Alternately you could flare the end of the pipe a bit or cut a couple expansion slots and add a stainless steel hose clamp to tighten the joint. This keeps the tip clean, dry, safe from people, pets, dry grass, etc. Topside I replaced the plug’s screw-on caps with brass hardware and just made a wire loop around the screw without cutting (no joints), between 2 washers, tightened with a rounded cap nut. Finish with a little sealant at the nut//plug joint. Alternately one could crimp or solder a spade lug to the wire and clamp that under the nut but it’s one more connection (to fail!) Top it all off with a scrap of tubing (old garden hose works) for safety. Neat, clean, fairly foolproof maintenance-free, and you can get it apart easily if needed. 73 – K4HSB
Putting spark-plugs in top of driven pipes, I’d be concerned with moisture condensate in the pipe saturating the the ceramic insulator around the center electrode of the plug. I know if plugs ever get wet, they short out and no amount of cleaning and drying will fix them. I had the head on tractor leak coolant a few years ago, and after repairs, I had to put new plugs, the old ones simply would not fire anymore, and I tried everything to dry them out.
For that reason I’d prefer plugs in a bracket, with short open-bottom tubes on them, and silicone caulk or similar on the upper parts, to keep them dry.
But your installation may be fine, just watch your SWR & see if the plugs are getting damp.
Yes, don’t want water in there! Haven’t had any problems but I forgot to mention to seal the pipe — close the bottom off with a pipe cap or by crimping in a vise + solder. You can get an airtight seal which if done on a dry day *might* stay that way. A little silica gel in the pipe could help too. Mine gets full sun which doesn’t hurt either. .025″ works fine for my 100w. 73 – Jim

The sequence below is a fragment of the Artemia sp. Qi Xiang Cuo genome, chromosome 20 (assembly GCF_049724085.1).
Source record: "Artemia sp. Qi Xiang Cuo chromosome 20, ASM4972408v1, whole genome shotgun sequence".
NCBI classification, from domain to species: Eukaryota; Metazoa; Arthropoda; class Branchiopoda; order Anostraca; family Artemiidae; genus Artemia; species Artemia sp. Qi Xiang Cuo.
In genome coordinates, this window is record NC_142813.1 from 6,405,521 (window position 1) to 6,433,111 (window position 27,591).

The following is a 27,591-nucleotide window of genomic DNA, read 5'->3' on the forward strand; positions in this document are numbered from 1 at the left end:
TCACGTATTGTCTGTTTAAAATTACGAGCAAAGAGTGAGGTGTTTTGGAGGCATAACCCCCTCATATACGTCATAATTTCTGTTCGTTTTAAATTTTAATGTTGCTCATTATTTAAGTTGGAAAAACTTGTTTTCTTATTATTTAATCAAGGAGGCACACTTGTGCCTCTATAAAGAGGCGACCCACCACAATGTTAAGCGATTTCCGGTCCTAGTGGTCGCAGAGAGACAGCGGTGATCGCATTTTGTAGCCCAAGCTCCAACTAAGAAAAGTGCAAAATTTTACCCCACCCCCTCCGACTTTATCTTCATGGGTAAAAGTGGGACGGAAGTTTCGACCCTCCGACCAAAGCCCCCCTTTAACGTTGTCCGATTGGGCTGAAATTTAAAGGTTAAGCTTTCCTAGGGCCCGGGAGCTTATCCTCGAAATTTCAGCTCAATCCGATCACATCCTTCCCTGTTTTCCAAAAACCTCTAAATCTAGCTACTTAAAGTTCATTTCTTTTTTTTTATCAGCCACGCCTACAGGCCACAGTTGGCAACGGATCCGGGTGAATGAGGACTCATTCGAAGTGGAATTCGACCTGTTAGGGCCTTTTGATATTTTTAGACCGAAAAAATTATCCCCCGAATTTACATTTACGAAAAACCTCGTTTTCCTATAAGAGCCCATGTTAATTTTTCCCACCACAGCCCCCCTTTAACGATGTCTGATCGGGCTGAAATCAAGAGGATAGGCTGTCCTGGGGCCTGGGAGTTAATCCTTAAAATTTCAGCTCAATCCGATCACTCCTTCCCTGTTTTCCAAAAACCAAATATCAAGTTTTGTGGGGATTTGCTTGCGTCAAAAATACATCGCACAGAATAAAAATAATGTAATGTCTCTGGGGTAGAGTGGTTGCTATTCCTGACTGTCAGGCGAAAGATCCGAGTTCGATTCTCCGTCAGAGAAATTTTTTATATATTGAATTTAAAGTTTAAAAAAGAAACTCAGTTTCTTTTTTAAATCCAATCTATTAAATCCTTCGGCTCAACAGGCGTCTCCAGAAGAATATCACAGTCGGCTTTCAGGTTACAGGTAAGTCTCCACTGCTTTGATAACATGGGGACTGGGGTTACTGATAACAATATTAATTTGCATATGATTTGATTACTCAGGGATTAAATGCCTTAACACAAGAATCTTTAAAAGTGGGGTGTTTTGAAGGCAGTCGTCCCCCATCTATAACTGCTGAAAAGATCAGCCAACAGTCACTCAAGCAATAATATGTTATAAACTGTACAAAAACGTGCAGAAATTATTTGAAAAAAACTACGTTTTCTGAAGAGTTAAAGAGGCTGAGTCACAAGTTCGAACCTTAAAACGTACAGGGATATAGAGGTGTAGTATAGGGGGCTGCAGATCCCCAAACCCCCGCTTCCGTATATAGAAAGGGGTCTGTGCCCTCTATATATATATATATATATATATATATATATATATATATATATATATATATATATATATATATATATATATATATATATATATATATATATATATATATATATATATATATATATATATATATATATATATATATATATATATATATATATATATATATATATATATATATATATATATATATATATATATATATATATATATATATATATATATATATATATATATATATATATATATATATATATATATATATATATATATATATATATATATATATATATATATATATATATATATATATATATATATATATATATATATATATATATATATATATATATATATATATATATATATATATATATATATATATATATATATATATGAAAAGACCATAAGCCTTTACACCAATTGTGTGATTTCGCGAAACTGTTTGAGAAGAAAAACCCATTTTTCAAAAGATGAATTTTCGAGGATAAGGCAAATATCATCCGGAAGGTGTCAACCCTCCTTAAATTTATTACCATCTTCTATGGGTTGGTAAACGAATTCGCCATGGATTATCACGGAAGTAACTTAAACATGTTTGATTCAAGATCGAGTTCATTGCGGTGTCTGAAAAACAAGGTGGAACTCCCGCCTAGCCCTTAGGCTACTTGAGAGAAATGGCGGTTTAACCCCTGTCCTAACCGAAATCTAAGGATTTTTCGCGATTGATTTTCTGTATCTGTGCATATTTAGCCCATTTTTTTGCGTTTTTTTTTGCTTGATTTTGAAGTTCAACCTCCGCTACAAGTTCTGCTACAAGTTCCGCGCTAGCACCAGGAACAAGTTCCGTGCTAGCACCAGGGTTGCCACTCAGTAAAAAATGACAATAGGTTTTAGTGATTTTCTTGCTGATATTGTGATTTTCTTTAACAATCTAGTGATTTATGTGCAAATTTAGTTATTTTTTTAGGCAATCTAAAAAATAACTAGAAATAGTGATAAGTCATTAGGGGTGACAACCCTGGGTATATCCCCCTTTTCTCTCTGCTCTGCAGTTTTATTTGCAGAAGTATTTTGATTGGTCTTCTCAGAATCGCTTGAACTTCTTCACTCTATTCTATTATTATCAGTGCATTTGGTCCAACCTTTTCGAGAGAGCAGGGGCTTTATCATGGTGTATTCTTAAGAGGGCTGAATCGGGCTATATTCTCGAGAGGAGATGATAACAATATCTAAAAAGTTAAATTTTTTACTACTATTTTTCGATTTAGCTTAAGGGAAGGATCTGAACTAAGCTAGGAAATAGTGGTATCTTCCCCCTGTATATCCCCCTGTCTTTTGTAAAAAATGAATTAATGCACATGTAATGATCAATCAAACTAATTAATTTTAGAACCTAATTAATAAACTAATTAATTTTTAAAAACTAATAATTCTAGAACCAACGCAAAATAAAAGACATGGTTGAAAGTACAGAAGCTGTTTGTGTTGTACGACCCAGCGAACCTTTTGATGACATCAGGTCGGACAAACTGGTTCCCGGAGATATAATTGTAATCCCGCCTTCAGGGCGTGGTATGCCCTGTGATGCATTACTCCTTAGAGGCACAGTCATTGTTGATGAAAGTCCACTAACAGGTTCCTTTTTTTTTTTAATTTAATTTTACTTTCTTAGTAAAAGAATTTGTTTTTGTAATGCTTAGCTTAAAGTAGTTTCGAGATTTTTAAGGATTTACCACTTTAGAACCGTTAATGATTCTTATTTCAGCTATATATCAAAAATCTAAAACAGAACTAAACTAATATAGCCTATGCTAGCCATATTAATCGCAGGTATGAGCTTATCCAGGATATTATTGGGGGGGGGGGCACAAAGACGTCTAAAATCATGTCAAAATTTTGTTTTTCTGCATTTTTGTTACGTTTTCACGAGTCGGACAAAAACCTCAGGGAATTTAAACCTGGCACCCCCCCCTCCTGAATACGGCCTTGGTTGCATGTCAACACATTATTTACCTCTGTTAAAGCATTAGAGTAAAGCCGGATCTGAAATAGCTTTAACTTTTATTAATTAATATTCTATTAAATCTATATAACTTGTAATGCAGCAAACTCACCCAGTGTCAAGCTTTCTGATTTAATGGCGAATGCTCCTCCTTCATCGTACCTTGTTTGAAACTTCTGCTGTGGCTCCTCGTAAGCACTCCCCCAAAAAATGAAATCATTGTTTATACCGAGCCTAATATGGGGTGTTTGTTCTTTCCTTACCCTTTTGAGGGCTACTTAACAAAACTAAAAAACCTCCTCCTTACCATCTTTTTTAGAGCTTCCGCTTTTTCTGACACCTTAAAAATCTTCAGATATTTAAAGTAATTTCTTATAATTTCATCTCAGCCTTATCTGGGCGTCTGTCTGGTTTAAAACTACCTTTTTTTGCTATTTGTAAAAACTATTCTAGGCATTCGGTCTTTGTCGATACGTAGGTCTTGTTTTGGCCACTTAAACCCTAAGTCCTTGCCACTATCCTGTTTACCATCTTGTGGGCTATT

I see Wireman sells a device similar to your description.
Great article. Thanks!
I want to run a 1100′ feed line to the top of a hill behind my house. You mention being able to purchase spacers to make your own. Can you point me in the right direction to buy those?
Well, if you poke around in usplastics.com they have some uv-resistant pe tubing that might be good for ladderline spacers.
Update (2019): See my 80-Meter Doublet in the 2018 Projects section; I used Zareba (or Fi-Shock) Ribbed-Tube insulators; they are made for electric fence wire, 4″ long, UV resistant. ~$15 for 200, and you’ll also need a bag of 11″ x 1/8th” Ty-Raps to go through the middle of them, twice.
There is also a product called Ladder-Snap that is made for #14 insulated wire.
Have you measured the resistance of a spark plug? I have heard that they are low current devices and have resistors inside to protect the spark coil. In case of an interaction with lightning I would be concerned that a high resistance would convince the current to ground itself elsewhere.
I used non-resistor spark plugs, like a common lawn mower plug Champion J8J. They put resistance in automotive plugs to reduce radio interference – it slows down the rise-time a little and thus makes less RFI. The coil is current-limited by its own internal impedance (and in some cases like my old ford tractor, an external resistor in series with the coil).
But back to spark-gaps. It’s gonna have 2 modes of operation: (1) dissipate a low-amp induction pulse from a nearby strike, or (2) steer a direct strike to a (hopefully) safer path, in which if the amperage ramps up that much, it’s gonna blast your feedline and sparkplugs to smitherines anyway, ionize a conductive plasma path, and finish its drain (hopefully) along the same path. The nearest thing to that path should (again, hopefully) be the top of your ground rod.